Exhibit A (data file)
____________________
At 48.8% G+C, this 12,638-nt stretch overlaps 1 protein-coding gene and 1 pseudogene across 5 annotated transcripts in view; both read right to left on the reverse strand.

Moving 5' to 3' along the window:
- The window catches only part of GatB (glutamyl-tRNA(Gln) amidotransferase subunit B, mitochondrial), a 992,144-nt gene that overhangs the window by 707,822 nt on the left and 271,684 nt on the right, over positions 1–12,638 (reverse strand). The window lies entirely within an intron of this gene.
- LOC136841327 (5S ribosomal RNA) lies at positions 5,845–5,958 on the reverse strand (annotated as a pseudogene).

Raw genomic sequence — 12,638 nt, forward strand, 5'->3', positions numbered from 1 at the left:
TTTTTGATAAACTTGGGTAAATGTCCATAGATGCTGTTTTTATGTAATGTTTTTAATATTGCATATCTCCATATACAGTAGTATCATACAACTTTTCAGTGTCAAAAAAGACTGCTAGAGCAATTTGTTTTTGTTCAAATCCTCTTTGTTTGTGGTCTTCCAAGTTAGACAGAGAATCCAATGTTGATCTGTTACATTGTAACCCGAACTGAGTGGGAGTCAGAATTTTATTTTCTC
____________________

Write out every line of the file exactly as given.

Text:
At 48.8% G+C, this 12,638-nt stretch overlaps 1 protein-coding gene and 1 pseudogene across 5 annotated transcripts in view; both read right to left on the reverse strand.

Moving 5' to 3' along the window:
- The window catches only part of GatB (glutamyl-tRNA(Gln) amidotransferase subunit B, mitochondrial), a 992,144-nt gene that overhangs the window by 707,822 nt on the left and 271,684 nt on the right, over positions 1–12,638 (reverse strand). The window lies entirely within an intron of this gene.
- LOC136841327 (5S ribosomal RNA) lies at positions 5,845–5,958 on the reverse strand (annotated as a pseudogene).

Raw genomic sequence — 12,638 nt, forward strand, 5'->3', positions numbered from 1 at the left:
TTTTTGATAAACTTGGGTAAATGTCCATAGATGCTGTTTTTATGTAATGTTTTTAATATTGCATATCTCCATATACAGTAGTATCATACAACTTTTCAGTGTCAAAAAAGACTGCTAGAGCAATTTGTTTTTGTTCAAATCCTCTTTGTTTGTGGTCTTCCAAGTTAGACAGAGAATCCAATGTTGATCTGTTACATTGTAACCCGAACTGAGTGGGAGTCAGAATTTTATTTTCTC